Electricity workers found to have high rates of mesothelioma

05 Sep 2019

Electricity workers are more likely to develop mesothelioma and skin cancer than the general population, according to a long-term study of cancer rates among the industry’s workforce.

The study was set up in the 1980s to learn more about the long-term health of engineers, managers, clerical, industrial and construction workers in electricity generation and transmission.

It followed a cohort of more than 80,000 people, all of whom were employed at the former Central Electricity Generating Board for at least six months between 1973 and 1982.

Cancer incidence in UK electricity generation and transmission workers, 1973–2015”, published in the journal Occupational Medicine, compared the rates of various forms of cancer among the cohort with those of the general population.

The incidence of all forms of cancer among the electricity workers was broadly average, the study from the University of Birmingham found.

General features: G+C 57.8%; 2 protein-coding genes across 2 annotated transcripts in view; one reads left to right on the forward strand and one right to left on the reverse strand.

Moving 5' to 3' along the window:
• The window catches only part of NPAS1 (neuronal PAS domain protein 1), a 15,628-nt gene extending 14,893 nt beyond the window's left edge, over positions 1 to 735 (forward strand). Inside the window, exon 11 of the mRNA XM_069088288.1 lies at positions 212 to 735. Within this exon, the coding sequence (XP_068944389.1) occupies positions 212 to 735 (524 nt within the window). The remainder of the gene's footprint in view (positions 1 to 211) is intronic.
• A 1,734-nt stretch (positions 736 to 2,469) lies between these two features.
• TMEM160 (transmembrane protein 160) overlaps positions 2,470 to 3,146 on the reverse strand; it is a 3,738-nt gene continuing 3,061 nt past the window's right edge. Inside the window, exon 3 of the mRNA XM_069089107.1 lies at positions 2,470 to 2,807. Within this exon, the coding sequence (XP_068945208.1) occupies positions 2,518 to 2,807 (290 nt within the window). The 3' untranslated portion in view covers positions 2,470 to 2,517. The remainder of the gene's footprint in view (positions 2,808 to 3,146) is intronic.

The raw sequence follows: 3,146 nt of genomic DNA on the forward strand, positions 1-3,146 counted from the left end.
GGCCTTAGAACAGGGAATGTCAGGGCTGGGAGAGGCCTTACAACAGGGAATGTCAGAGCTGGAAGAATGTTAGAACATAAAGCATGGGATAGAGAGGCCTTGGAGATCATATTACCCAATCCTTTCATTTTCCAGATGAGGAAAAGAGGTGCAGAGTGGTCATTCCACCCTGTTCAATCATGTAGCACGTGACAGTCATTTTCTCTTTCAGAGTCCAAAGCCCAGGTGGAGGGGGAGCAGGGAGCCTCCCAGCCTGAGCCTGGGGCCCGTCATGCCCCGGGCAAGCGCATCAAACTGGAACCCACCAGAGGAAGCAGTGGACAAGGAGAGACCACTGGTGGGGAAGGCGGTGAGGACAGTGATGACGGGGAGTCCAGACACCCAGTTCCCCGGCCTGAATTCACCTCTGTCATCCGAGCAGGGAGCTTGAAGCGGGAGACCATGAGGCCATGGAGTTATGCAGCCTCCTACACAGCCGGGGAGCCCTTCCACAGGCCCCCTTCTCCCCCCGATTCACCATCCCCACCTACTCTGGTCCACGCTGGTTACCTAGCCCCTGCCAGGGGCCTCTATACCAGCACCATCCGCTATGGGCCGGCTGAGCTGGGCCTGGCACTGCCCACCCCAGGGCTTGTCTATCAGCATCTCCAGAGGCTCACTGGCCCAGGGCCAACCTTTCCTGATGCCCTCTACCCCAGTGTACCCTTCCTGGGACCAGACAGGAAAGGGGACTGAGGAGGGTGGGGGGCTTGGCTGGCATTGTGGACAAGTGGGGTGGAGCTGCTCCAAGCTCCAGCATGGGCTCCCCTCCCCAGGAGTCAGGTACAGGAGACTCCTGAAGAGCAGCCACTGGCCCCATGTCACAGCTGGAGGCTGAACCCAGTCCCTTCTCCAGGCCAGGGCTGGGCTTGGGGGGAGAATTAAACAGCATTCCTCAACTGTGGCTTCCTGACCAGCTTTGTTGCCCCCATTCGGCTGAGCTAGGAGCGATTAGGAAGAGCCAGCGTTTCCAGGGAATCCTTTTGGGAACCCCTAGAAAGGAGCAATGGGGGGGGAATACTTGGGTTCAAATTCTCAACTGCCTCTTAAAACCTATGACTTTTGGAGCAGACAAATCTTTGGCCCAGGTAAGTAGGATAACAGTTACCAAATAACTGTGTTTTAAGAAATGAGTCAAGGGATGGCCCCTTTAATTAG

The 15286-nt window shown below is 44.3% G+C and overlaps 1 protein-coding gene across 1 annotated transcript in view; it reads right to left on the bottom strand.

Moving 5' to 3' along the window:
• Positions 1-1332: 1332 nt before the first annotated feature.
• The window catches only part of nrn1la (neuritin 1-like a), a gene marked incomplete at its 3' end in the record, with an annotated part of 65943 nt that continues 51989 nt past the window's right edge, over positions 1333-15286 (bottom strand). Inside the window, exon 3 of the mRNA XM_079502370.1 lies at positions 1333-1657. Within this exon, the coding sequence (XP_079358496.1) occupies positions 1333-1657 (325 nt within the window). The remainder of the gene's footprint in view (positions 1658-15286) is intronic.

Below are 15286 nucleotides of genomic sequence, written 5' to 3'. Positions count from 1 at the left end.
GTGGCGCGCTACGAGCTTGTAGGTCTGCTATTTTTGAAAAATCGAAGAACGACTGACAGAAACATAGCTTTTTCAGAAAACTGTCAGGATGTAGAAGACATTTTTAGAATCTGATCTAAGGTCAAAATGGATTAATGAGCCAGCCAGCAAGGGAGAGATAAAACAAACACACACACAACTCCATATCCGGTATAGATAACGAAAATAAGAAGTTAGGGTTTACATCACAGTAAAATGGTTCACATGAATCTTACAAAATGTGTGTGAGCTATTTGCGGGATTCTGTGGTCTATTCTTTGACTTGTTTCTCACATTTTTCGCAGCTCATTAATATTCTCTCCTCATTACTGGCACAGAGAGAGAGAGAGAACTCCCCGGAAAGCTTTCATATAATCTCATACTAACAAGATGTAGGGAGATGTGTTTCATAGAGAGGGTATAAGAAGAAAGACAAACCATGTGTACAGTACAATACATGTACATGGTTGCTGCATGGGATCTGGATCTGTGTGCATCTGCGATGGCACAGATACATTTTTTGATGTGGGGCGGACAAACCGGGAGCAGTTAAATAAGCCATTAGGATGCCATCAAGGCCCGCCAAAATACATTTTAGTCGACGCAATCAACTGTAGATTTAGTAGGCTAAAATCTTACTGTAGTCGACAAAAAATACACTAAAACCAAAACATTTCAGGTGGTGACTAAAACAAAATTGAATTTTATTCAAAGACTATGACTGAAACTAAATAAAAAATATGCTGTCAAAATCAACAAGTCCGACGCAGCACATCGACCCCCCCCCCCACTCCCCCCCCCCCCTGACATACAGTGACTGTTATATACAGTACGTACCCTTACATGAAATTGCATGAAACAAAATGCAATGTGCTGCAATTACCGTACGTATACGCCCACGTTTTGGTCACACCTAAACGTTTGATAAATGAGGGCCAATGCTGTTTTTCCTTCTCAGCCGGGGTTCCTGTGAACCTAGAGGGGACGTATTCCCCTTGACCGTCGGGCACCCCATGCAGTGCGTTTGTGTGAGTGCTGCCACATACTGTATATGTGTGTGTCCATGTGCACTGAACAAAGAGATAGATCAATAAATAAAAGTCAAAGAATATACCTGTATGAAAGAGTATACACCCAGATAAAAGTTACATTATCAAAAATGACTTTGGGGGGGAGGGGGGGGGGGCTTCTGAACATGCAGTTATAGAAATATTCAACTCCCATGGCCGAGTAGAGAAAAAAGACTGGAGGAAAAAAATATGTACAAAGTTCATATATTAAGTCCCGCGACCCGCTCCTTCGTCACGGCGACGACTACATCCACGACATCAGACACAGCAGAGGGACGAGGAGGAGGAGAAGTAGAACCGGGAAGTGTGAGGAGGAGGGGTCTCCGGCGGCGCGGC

However, the incidence of mesothelioma, a form of cancer caused by exposure to asbestos, was more than three times higher in male workers.

The authors did not release the rate of mesothelioma among female workers because of concerns that the data would be disclosive – ie it could lead to individuals being identified.

Unusually, the high rate of mesothelioma was not matched by a high rate of lung cancer, which can also be caused by exposure to asbestos. In the general population, there is a 1:1.1 ratio between mesothelioma and asbestos-related lung cancer.

In fact, the rate of lung cancer among all generation and transmission workers was very low.

Male employees also had slightly higher rates of non-melanoma skin cancer (6% higher) and prostate cancer (also 6%) than the general population, although the latter is not thought to be related to occupational exposures.

Non-melanoma skin cancer was found to be highest in transmission workers, which the author, Professor Tom Sorahan, said was likely to be due to longer periods spent working outdoors.

Rates for other forms of cancer, including liver and pancreas, among male workers were found to be lower than the general population.

Among female workers, the highest rates of cancer were found to be of the small intestine and nasal cavities, but the absolute number of cases of these was very small. The author said it was unlikely that these cancers were related to occupation.

Female electricity workers also had a 10% higher rate of breast cancer than the general population.

The study has been running since the 1980s and is periodically updated to adjust the cancer incidence rates. It is funded by the electricity supply industry via the trade body the Energy Networks Association.